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Publication numberUS5910983 A
Publication typeGrant
Application numberUS 08/858,601
Publication dateJun 8, 1999
Filing dateMay 19, 1997
Priority dateMay 19, 1997
Fee statusPaid
Also published asCA2290419A1, CA2290419C, CN1157041C, CN1263664A, EP0983673A1, EP0983673A4, WO1998053588A1
Publication number08858601, 858601, US 5910983 A, US 5910983A, US-A-5910983, US5910983 A, US5910983A
InventorsAnthony J. Dezonno, Roger A. Sumner, James J. Bryla
Original AssigneeRockwell Semiconductor Systems, Inc.
Export CitationBiBTeX, EndNote, RefMan
External Links: USPTO, USPTO Assignment, Espacenet
Apparatus and method for identifying records of overflowed ACD calls
US 5910983 A
Abstract
A method and apparatus are provided for identifying a call record by a source automatic call distributor to a host computer of a telephone call received from a PSTN and overflowed from the source automatic call distributor to a destination automatic call distributor in a call distribution system using telescripted call control. The call record is stored under a call identifier of the source automatic call distributor in a memory of a host computer serving both the source automatic call distributor and the destination automatic call distributor. The method comprises the steps of executing a telescript sequence by the source automatic call distributor which sends a call identifer assigned by the source automatic call distributor and an identifier of the source automatic call distributor to a call overflow identification table of the host and transferring the call to the destination automatic call distributor along with the call identifier of the source automatic call distributor.
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Claims(48)
We claim:
1. A method of providing an address pointer to a host computer for locating a call record of a telephone call received from a public switched telephone network (PSTN) and overflowed from a source automatic call distributor to a destination automatic call distributor in a call distribution system using telescripted call control, the call record having been stored under a call identifier of the source automatic call distributor in a memory of the host computer serving both the source automatic call distributor and the destination automatic call distributor, such method comprising the steps of:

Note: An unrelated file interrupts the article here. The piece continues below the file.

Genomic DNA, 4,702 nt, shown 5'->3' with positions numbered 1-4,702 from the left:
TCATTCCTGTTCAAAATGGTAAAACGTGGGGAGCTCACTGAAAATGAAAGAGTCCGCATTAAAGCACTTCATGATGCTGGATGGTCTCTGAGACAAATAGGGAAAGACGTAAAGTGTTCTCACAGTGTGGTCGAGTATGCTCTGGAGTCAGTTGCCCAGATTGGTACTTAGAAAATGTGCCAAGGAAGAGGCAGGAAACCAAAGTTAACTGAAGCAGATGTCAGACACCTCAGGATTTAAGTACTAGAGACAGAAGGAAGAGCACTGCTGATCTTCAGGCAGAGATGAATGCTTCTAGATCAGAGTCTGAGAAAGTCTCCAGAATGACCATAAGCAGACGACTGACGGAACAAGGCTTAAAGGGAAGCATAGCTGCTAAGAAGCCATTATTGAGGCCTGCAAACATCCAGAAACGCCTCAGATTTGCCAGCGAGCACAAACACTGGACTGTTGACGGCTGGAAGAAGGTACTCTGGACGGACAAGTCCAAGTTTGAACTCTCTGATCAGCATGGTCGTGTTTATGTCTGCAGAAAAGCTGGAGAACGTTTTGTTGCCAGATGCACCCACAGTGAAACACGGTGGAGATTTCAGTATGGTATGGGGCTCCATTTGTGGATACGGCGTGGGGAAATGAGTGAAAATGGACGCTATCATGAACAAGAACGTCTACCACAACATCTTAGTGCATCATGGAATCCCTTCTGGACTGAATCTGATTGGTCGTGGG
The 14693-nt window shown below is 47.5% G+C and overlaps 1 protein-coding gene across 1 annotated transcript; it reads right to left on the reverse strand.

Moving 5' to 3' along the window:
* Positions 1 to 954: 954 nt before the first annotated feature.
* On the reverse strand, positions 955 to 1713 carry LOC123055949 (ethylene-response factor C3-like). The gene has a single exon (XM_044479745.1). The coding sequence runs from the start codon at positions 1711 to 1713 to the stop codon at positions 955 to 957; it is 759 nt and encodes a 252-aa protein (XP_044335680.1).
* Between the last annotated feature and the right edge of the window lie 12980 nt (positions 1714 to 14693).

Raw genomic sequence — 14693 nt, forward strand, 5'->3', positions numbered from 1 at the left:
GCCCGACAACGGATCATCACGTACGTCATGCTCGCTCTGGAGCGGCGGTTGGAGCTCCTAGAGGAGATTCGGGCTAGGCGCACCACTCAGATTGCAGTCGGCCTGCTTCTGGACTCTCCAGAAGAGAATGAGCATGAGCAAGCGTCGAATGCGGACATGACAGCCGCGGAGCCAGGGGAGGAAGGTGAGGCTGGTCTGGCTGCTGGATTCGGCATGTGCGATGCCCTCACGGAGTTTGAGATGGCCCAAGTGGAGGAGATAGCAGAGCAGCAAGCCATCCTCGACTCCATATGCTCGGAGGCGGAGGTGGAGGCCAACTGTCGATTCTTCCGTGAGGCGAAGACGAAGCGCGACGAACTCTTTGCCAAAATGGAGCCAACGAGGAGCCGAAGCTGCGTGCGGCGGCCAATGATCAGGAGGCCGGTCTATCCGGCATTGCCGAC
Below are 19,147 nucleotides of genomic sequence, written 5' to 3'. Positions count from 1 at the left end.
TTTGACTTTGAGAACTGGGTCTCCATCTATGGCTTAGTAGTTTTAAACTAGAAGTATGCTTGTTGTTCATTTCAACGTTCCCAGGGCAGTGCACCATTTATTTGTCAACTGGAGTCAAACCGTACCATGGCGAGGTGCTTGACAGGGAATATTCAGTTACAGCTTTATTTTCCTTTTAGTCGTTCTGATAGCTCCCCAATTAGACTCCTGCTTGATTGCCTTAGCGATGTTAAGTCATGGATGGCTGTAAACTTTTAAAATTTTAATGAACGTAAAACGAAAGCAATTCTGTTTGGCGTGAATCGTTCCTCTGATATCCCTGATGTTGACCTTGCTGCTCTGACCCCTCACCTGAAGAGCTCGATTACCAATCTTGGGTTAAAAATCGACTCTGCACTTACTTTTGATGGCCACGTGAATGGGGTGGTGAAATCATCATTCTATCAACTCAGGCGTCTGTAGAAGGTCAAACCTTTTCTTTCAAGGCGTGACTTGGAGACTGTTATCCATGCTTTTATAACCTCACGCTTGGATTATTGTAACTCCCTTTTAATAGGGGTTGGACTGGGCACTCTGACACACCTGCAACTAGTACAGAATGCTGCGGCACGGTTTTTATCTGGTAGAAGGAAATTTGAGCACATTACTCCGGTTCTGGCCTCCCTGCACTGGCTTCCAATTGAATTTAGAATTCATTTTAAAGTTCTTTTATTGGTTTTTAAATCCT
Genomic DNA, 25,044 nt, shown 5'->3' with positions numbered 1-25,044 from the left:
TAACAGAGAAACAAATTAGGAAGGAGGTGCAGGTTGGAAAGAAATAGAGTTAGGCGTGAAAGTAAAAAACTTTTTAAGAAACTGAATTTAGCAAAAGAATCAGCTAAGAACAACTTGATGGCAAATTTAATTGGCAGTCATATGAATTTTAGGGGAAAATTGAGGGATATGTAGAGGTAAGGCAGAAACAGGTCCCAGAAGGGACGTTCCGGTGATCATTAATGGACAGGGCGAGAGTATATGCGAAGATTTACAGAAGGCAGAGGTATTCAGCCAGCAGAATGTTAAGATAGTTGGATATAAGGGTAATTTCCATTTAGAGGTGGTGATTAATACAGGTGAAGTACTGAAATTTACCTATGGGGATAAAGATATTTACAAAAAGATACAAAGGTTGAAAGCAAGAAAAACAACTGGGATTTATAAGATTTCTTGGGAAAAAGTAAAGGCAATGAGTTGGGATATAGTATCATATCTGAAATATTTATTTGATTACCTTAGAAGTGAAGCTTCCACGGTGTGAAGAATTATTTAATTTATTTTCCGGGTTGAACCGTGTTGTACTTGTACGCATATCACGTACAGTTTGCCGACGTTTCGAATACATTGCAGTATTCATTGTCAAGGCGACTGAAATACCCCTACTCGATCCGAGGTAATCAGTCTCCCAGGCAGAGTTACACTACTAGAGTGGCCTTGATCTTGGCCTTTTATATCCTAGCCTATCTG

determining that a set of attributes of the telephone call meet an overflow criteria; and
when the overflow criteria is determined to have been met, executing a call status telescript sequence by the source automatic call distributor which enters a call identifier and a source identifier of the source automatic call distributor into a call overflow identification table of the host computer.
2. The method as in claim 1 further comprising the step of transferring an overflow request over an integrated services digital network (ISDN) facility from the source automatic call distributor to the destination automatic call distributor including the call identifier of the source automatic call distributor.
3. The method as in claim 1 further comprising the step of transferring an overflow accept response from the destination automatic call distributor to the source automatic call distributor over an integrated services digital network (ISDN) facility.
4. The method as in claim 1 further comprising the step-of overflowing the call over a private line between the source and destination automatic call distributors.
5. The method as in claim 1 further comprising the step of transferring a call arrival message from the destination automatic call distributor to the host computer including the call identifier of the source automatic call distributor.
6. The method as in claim 1 further comprising the step of searching the overflow table using the call identifier of the source automatic call distributor to locate the identifier of the source automatic call distributor.
7. The method of claim 6 wherein the step of locating the call record using the call identifier and located identifier of the source automatic call distributor further comprises the step of searching an area of the memory reserved for the source automatic call distributor for the call record stored under the call identifier of the source automatic call distributor.
8. The method of claim 1 further comprising the steps of receiving the telephone call from the PSTN at the source automatic call distributor, assigning the call identifier to the call and placing the call in a call queue.
9. The method of claim 8 wherein the step of placing the call in a call queue further comprises the step of selecting the call queue from a plurality of call queues.
10. The method of claim 8 further comprising the step of receiving call associated data from the PSTN.
11. The method as in claim 10 further comprising the step of storing the call associated data in a termination table of the source automatic call distributor.
12. The method of claim 10 further comprising the step of transferring a call arrival message to the host computer including the call associated data received from the PSTN.